1. Disinfectants - why? 

Without suitable disinfectants, even the most hi-tech cleanrooms with robust hygiene procedures and working practices may eventually fail.

A disinfectant is a diverse group of chemicals that reduce the number of micro-organisms present within any given area.

Disinfectants vary in their spectrum of activity, modes of action and efficacy. The spectrum of activity varies with some disinfectants being effective against vegetative gram-positive as gram-negative micro-organisms only, whilst some are effective against fungi.

2. Should i spray or wipe?

Micro-organisms that are exposed to the disinfectants for the recommended contact time will be killed. Redditch Medical recently studied microbial activity assessing wiping performance in real practice conditions following the guidance of EN16615. This study demonstrates contamination control can be improved by spraying and wiping surfaces to mechanically lift and remove surface contaminants.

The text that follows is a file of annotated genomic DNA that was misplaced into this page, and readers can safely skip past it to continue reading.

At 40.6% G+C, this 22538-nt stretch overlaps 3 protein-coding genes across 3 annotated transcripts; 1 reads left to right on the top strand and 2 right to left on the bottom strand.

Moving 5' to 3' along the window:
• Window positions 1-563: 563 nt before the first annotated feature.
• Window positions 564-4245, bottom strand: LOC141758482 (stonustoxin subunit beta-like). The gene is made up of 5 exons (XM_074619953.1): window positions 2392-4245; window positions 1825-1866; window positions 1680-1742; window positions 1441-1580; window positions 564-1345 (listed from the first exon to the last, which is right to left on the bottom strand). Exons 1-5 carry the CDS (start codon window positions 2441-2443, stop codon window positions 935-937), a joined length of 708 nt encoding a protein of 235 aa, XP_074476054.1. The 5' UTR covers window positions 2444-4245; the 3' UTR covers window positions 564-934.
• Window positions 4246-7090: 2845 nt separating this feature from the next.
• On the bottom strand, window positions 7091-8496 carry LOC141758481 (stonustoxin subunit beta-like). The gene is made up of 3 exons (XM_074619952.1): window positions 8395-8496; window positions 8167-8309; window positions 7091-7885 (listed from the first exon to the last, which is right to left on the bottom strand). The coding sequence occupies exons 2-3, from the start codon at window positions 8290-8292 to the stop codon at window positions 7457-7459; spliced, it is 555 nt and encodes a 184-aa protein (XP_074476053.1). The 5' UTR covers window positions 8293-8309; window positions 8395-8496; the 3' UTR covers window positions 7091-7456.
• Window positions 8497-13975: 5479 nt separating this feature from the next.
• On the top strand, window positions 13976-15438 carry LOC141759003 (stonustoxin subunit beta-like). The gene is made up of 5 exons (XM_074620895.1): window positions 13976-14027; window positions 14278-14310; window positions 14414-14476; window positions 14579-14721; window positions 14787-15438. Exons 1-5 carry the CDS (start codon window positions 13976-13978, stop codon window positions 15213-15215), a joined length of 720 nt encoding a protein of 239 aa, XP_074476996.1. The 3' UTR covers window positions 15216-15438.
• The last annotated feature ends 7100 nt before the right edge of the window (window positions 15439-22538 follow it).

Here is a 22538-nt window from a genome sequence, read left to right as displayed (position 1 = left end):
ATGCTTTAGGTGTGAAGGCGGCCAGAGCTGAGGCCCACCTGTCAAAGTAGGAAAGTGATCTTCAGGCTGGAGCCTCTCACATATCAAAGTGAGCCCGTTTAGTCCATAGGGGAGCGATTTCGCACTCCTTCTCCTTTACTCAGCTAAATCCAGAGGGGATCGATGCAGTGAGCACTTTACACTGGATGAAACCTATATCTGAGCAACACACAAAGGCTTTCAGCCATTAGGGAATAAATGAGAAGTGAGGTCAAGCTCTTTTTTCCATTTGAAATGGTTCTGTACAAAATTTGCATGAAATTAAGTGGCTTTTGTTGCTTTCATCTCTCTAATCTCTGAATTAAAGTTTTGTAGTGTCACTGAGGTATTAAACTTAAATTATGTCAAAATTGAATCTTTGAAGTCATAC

3. What are rotational disinfectants?

Rotation of disinfectants is a critical consideration when designing cleaning regimes. Although not clearly defined by regulatory authorities, the rotation of disinfectants is certainly a regulatory expectation and has been for many years.

The fundamental purpose of disinfectant rotation is to prevent selection for resistant organisms, not to prevent organisms becoming resistant to disinfectants as widely believed. For this reason you must rotate the biocide ensuring that the base chemicals are different, for example a quaternary ammonium rotated with diamine. A rotation program should include chemistries that control a wide variety of organisms and which mitigate damage to cleanroom surfaces.